Listing the Polar Bear: The Interplay of Science and Policy

Monday, 17 February 2014
Grand Ballroom D North (Hyatt Regency Chicago)
Lynn Scarlett , U.S. Department of the Interior, Washington, DC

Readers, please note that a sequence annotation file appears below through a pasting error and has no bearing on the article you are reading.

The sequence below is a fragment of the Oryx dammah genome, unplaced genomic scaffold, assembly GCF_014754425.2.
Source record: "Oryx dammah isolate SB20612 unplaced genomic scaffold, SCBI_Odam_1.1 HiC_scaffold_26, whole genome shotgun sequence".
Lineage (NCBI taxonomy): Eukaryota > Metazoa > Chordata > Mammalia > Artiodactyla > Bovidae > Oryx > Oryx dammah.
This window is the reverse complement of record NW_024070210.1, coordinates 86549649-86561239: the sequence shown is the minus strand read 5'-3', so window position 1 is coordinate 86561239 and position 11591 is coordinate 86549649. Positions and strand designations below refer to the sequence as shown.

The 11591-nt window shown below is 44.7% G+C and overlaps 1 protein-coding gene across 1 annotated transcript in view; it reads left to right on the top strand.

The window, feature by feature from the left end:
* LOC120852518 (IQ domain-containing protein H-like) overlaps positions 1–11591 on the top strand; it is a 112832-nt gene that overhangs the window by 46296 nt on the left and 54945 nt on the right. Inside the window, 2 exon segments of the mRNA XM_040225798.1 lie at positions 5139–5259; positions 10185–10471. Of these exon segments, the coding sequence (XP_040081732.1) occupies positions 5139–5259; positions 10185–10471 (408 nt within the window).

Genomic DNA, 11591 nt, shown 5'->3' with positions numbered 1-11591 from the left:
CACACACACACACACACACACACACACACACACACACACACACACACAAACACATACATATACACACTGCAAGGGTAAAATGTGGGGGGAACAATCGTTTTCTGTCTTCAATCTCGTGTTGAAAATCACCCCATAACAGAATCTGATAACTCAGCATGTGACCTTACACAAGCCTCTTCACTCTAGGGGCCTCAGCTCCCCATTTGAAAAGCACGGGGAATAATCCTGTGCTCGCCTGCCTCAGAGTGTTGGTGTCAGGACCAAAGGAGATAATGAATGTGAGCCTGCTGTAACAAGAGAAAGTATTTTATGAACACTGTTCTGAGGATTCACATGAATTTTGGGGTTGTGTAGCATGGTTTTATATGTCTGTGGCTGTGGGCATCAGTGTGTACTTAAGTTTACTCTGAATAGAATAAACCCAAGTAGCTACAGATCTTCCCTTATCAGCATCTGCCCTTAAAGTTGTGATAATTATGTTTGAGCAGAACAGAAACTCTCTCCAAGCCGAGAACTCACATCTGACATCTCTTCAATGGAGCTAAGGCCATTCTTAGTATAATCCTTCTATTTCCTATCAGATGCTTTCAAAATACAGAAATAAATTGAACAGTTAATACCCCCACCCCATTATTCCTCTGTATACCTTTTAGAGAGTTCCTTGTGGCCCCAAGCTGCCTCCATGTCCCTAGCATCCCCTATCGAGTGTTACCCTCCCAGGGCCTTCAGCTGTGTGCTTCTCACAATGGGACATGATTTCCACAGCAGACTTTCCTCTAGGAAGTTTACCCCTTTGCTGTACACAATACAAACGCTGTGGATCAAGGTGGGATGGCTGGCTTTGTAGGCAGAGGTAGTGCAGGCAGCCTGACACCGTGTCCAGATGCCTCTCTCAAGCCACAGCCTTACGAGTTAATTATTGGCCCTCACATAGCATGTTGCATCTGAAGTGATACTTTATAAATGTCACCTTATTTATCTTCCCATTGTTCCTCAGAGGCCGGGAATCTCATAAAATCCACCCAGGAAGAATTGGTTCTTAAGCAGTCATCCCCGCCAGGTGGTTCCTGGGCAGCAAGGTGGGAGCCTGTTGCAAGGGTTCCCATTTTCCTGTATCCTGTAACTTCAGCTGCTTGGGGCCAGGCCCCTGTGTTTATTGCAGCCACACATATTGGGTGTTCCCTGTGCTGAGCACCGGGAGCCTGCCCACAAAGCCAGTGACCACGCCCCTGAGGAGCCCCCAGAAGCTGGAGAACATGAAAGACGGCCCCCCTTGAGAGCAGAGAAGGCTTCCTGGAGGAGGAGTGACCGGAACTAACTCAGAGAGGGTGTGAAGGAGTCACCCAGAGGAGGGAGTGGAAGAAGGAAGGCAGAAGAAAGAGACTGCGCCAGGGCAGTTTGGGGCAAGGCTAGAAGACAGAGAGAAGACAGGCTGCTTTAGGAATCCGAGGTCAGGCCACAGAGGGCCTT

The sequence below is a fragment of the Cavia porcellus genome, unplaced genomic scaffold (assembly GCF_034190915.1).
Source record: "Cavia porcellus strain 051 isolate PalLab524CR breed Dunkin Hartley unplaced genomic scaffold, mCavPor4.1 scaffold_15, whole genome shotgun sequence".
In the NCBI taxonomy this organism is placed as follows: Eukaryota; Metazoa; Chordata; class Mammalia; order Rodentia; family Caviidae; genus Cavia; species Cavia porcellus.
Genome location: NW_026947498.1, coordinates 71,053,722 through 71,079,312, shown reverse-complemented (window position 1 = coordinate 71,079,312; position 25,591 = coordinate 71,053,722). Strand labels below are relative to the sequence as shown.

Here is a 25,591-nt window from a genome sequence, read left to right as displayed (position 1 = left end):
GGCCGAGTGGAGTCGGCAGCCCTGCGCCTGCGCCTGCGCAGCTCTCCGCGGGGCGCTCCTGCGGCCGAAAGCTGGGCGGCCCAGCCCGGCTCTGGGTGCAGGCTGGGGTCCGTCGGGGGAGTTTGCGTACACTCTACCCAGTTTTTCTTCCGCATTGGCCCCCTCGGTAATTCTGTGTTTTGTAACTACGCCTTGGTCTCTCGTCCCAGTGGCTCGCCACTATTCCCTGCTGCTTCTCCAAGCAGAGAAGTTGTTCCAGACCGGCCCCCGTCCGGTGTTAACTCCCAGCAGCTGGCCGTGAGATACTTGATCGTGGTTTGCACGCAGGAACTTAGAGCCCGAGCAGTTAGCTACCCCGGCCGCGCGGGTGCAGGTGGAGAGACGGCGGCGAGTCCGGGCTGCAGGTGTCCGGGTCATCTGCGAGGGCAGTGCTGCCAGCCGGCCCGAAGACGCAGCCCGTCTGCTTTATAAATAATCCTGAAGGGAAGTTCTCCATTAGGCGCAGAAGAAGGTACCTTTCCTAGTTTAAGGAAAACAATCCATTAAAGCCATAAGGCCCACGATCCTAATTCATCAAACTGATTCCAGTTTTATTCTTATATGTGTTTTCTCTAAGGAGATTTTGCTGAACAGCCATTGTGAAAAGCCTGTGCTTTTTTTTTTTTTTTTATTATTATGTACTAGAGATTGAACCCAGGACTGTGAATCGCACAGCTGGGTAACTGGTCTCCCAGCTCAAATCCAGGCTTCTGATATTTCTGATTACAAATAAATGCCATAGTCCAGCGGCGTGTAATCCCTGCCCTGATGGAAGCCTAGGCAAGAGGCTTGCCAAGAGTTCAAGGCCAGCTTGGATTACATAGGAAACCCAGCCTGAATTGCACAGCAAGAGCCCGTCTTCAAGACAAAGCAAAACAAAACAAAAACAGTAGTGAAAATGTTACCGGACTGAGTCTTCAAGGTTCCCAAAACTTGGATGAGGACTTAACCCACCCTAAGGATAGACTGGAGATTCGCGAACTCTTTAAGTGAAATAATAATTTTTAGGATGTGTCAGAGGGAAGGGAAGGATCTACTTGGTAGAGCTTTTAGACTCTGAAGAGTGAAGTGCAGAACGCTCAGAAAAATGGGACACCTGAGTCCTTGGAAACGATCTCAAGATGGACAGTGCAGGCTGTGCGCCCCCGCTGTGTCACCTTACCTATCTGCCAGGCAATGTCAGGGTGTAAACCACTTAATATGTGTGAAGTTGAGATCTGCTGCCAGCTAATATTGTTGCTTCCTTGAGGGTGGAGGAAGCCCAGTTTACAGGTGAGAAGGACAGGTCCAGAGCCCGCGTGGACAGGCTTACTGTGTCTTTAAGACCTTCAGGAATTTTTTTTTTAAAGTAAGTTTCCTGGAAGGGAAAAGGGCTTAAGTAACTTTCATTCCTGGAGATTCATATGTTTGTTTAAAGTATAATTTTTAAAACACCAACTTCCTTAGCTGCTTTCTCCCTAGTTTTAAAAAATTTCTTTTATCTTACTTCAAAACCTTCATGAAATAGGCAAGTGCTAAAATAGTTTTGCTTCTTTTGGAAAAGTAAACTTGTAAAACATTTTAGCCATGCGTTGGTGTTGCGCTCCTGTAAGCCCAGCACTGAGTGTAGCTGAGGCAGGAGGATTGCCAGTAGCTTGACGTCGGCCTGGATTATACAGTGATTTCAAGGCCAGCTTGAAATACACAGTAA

In 2008, the US Department of the Interior listed the polar bear as threatened under the Endangered Species Act, the first such listing in which significant threats to the species were linked to climate change. The decision required information drawing from global circulation modeling of projected sea ice conditions over 100 years, bear biology, and linkages between physical and biological scientists in a context of limited data, all of which present significant uncertainties. Yet the law requires decisions within a specific timeframe, applying legal terms such as "foreseeable future" and "reasonably likely to occur." Decision makers and scientists engaged in ongoing dialogue across 'boundaries' to frame questions that resulted in additional scientific analysis designed to reduce uncertainties and inform the final decision.